Q & A with Marlene Sharp

Marlene.Sharp.Halloween.2019

Marlene Sharp is a creative and business-savvy entertainment multi-hyphenate who originally hails from New Orleans but is now a (San Fernando) Valley girl. Firmly ensconced in LA life, Marlene recently served as Director, Production at LEVEL-5 abby, home of YO-KAI WATCH and other hit video game-based franchises.

Formerly, as Producer, TV Series, at Sega of America, Marlene worked on much more than the Teen Choice Award-nominated Cartoon Network series SONIC BOOM. For example, her Hedgehog duties took her to the heights of nerd-dom as an official San Diego Comic-Con 2017 panelist.

 As a freelance journalist, Marlene concentrates on pop culture for buzz-worthy fan destinations, such as DOGTV, ToonBarn.comGeekified.net, and CultureSonar.com. As a short film auteur, she has snagged recognition at the Kids First! Film Festival, the Canine Film Festival, the San Luis Obispo Film Festival, and many more.

Marlene is the proud winner of 2019 LA Shorts International Film Fest Script Competition (an Oscar and BAFTA-qualifying fest), at which her backdoor sitcom pilot received a staged reading by The Groundlings. And as a human being, she loves dogs. For proof of the aforementioned, please see her website www.pinkpoodleproductions.com.

What’s the last thing you read or watched that you thought was incredibly well-written?

I love Shia LaBeouf’s screenplay for his autobiographical film Honey Boy. The storytelling is clever! 

Podcasts are a relatively new obsession of mine, and there are a few standout wordsmiths. American Scandal (Lindsay Graham); Broken: Jeffrey Epstein (Adam Davidson, Julie K. Brown); Gangster Capitalism (Andrew Jenks); and Hitman (Jasmyn Morris) immediately come to mind.

How’d you get your start in the industry?

My start in the biz was almost my end in the biz. I was bitten during pre-K and subsequently began serious research on kids in show business. Sesame Street was the inspiration. It seemed like a neat place to be, and I wanted in. During grade school, I devoured library books about stage moms and such, and then told my mother that I needed an acting agent. She said ‘no’ and encouraged me to play with my Barbies instead, which I did in earnest. She continued tough love at every turn and for many years. When I declared a Drama/Communications major in college, though, it was time for the Sharp family to face the music . . . and drama!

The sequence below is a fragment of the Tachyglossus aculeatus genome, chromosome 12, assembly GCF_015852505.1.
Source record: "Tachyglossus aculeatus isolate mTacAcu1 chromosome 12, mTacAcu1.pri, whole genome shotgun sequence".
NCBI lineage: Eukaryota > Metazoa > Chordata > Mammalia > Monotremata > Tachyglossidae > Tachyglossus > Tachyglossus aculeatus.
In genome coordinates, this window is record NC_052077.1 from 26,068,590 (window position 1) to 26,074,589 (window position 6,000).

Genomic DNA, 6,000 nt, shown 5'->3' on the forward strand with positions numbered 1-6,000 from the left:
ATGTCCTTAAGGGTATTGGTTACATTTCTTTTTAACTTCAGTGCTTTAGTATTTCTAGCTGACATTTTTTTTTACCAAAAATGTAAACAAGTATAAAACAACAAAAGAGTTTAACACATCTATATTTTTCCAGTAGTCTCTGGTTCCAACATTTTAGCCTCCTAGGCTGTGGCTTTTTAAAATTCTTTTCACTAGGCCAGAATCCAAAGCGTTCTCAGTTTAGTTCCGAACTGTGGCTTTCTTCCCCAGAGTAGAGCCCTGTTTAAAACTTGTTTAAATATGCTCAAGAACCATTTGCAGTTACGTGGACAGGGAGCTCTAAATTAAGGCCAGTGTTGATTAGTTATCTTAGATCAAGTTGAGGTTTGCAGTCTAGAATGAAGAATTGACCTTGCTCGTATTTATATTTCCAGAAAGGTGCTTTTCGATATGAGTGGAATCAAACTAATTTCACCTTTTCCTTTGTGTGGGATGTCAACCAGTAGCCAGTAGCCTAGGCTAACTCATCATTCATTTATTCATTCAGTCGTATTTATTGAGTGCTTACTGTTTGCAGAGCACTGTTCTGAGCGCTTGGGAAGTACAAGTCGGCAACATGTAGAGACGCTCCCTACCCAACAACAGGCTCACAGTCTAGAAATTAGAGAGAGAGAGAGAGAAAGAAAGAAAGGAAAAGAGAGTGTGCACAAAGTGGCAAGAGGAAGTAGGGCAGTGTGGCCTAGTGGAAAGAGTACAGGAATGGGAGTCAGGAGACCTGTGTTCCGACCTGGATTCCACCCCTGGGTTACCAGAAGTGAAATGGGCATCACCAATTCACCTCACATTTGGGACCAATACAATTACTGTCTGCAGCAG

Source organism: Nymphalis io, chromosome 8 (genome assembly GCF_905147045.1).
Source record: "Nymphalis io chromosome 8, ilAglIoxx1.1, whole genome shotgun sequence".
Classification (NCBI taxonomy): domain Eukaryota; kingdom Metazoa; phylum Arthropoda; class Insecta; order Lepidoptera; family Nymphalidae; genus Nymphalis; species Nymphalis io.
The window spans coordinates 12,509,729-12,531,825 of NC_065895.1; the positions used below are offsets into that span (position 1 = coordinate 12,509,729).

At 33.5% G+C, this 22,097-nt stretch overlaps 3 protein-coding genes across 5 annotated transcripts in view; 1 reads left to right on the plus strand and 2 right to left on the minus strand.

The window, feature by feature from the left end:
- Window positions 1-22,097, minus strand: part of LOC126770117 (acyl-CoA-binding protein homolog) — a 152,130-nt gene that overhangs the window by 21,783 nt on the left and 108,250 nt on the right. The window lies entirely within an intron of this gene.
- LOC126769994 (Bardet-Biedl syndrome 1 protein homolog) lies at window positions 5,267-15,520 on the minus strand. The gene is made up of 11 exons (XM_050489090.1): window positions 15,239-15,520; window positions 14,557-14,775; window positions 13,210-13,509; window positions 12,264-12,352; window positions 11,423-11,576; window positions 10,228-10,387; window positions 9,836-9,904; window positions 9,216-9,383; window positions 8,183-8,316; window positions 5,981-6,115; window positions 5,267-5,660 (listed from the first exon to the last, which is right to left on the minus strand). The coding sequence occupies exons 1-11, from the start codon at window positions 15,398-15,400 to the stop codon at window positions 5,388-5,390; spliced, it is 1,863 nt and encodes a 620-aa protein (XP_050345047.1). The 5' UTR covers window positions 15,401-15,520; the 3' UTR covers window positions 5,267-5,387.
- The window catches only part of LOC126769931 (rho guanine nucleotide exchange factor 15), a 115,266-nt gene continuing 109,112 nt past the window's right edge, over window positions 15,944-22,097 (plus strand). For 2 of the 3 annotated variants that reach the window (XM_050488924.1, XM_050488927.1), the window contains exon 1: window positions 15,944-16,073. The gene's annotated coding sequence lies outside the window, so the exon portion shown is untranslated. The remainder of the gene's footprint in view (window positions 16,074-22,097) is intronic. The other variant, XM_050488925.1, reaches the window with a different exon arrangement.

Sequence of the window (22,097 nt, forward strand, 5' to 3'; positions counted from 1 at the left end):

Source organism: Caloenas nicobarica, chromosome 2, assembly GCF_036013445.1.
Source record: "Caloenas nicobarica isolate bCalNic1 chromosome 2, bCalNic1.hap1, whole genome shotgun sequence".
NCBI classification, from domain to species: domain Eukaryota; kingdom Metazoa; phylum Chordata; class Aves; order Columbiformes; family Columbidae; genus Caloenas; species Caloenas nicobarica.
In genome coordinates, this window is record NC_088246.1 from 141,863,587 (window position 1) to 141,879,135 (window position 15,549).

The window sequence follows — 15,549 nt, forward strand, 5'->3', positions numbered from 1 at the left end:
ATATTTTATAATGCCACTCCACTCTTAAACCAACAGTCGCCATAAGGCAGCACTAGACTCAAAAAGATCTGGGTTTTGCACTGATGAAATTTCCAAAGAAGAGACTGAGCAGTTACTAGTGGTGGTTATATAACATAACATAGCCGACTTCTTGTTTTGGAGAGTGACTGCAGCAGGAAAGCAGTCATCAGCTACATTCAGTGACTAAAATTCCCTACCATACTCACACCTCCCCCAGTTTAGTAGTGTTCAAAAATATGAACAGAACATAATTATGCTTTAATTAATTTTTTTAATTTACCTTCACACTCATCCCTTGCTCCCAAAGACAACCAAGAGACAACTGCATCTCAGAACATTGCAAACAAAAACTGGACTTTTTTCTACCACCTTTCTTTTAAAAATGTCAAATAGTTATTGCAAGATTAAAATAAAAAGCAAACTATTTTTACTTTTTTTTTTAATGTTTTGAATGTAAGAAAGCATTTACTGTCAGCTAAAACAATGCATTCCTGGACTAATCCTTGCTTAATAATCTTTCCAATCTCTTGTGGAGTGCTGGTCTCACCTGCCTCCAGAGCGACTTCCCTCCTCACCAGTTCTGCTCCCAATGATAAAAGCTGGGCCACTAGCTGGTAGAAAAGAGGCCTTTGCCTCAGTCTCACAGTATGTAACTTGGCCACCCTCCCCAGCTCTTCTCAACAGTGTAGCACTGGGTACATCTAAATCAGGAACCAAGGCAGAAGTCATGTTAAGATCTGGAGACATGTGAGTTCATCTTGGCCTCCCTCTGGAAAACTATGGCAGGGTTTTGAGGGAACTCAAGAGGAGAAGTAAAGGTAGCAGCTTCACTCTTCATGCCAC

Is recognizing good writing something you think can be taught or learned?

If one is industrious enough, then one could self-teach. For today’s inquisitive, budding writer, there are so many resources (many are free or low cost): books, eBooks, seminars, writers’ groups, classes, online classes, podcasts, YouTube videos. Perhaps the best resource, though, is actual content consumption, especially in the genres that one loves best. 

What do you consider the components of a good script?

Relatable characters and story, clever dialogue, and an unexpected plot turn or two are elements of my favorite scripts. Good non-sequiturs also tickle me!

What are some of the most common screenwriting mistakes you see?

Spelling and grammar errors abound. They’re everywhere!

What story tropes are you just tired of seeing?

I’m really tired of the deus ex machina that recur in garden-variety superhero/fantasy movies, such as the uber hero or uber anti-hero – with his/her signature moves – who appears at the eleventh hour. In my opinion, Joker is groundbreaking (and therefore entertaining), because it discards the usual cliches.

What are some key rules/guidelines every writer should know? 

1) Spell check

2) Proofread

3) Patience, and lots of it.

Have you ever read a spec script that was an absolute, without-a-doubt “recommend”? If so, what were the reasons why?

Yes! A spec script for The Simpsons by my friend Adam Kosloff. The premise is absurd and hilarious. Adam and his writing partner nail Bart’s character; he becomes a grilled cheese celebrity chef. The humor is magical, laugh-out-loud funny. I’ll never forget it.

How do you feel about screenwriting contests? Worth it or not?

Definitely worth it! Such cost-effective personal marketing! Highly recommend!

How can people find out more about you and the services you provide?

1) My business website: www.pinkpoodleproductions.com

2) My script and bible doctoring services: www.wefixyourscript.com 

3) My CV: www.linkedin.com/in/marlenesharp

4) A few of my credits: www.imdb.me/marlenesharp

Readers of this blog are more than familiar with my love/appreciation of pie. What’s your favorite kind?

A solid tie between pumpkin and chocolate!

pumpkin pie 2chocolate pie

A note of appreciation

scrooged thx

Seeing as how this is Thanksgiving weekend here in the US, I’d like to take this opportunity to offer some hearty words of gratitude.

To all my writing colleagues, being associated with you has been a major factor in my being able to become a better writer. Reading your works has been a joy, and the number of you who’ve returned the favor and offered up notes has proven invaluable in elevating my material.

To all the incredible writers, creatives, and consultants, all past and future, who’ve consented to being interviewed on this site, your willingness to be involved, your honesty and candor regarding advice for writers, and suggestions for potential pies (and other assorted desserts) cannot and will not be overlooked.

And to all my readers. I’ve been doing this for almost 11 years. Each week’s post is always a challenge for me to provide content of both an informative and entertaining nature. It’s nice to know there’s somebody out there enjoying this, which makes my efforts that much more worthwhile.

Everybody have a fantastic weekend, and go write something.